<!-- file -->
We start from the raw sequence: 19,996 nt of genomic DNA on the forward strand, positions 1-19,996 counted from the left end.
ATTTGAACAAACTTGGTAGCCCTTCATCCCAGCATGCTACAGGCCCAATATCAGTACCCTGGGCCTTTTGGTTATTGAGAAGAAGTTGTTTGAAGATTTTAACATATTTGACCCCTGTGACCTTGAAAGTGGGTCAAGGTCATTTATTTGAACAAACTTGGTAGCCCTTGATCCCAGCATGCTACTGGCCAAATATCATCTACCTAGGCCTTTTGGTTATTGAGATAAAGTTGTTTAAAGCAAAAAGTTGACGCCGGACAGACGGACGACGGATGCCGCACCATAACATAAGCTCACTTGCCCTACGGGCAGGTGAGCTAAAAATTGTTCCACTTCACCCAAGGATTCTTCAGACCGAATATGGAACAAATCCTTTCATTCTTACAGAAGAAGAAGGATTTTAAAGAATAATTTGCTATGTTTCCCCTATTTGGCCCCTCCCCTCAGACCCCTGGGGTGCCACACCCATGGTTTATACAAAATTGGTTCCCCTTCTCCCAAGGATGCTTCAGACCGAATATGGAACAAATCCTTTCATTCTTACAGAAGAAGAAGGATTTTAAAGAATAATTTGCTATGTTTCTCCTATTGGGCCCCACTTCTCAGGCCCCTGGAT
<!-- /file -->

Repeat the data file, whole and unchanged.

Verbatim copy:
We start from the raw sequence: 19,996 nt of genomic DNA on the forward strand, positions 1-19,996 counted from the left end.
ATTTGAACAAACTTGGTAGCCCTTCATCCCAGCATGCTACAGGCCCAATATCAGTACCCTGGGCCTTTTGGTTATTGAGAAGAAGTTGTTTGAAGATTTTAACATATTTGACCCCTGTGACCTTGAAAGTGGGTCAAGGTCATTTATTTGAACAAACTTGGTAGCCCTTGATCCCAGCATGCTACTGGCCAAATATCATCTACCTAGGCCTTTTGGTTATTGAGATAAAGTTGTTTAAAGCAAAAAGTTGACGCCGGACAGACGGACGACGGATGCCGCACCATAACATAAGCTCACTTGCCCTACGGGCAGGTGAGCTAAAAATTGTTCCACTTCACCCAAGGATTCTTCAGACCGAATATGGAACAAATCCTTTCATTCTTACAGAAGAAGAAGGATTTTAAAGAATAATTTGCTATGTTTCCCCTATTTGGCCCCTCCCCTCAGACCCCTGGGGTGCCACACCCATGGTTTATACAAAATTGGTTCCCCTTCTCCCAAGGATGCTTCAGACCGAATATGGAACAAATCCTTTCATTCTTACAGAAGAAGAAGGATTTTAAAGAATAATTTGCTATGTTTCTCCTATTGGGCCCCACTTCTCAGGCCCCTGGAT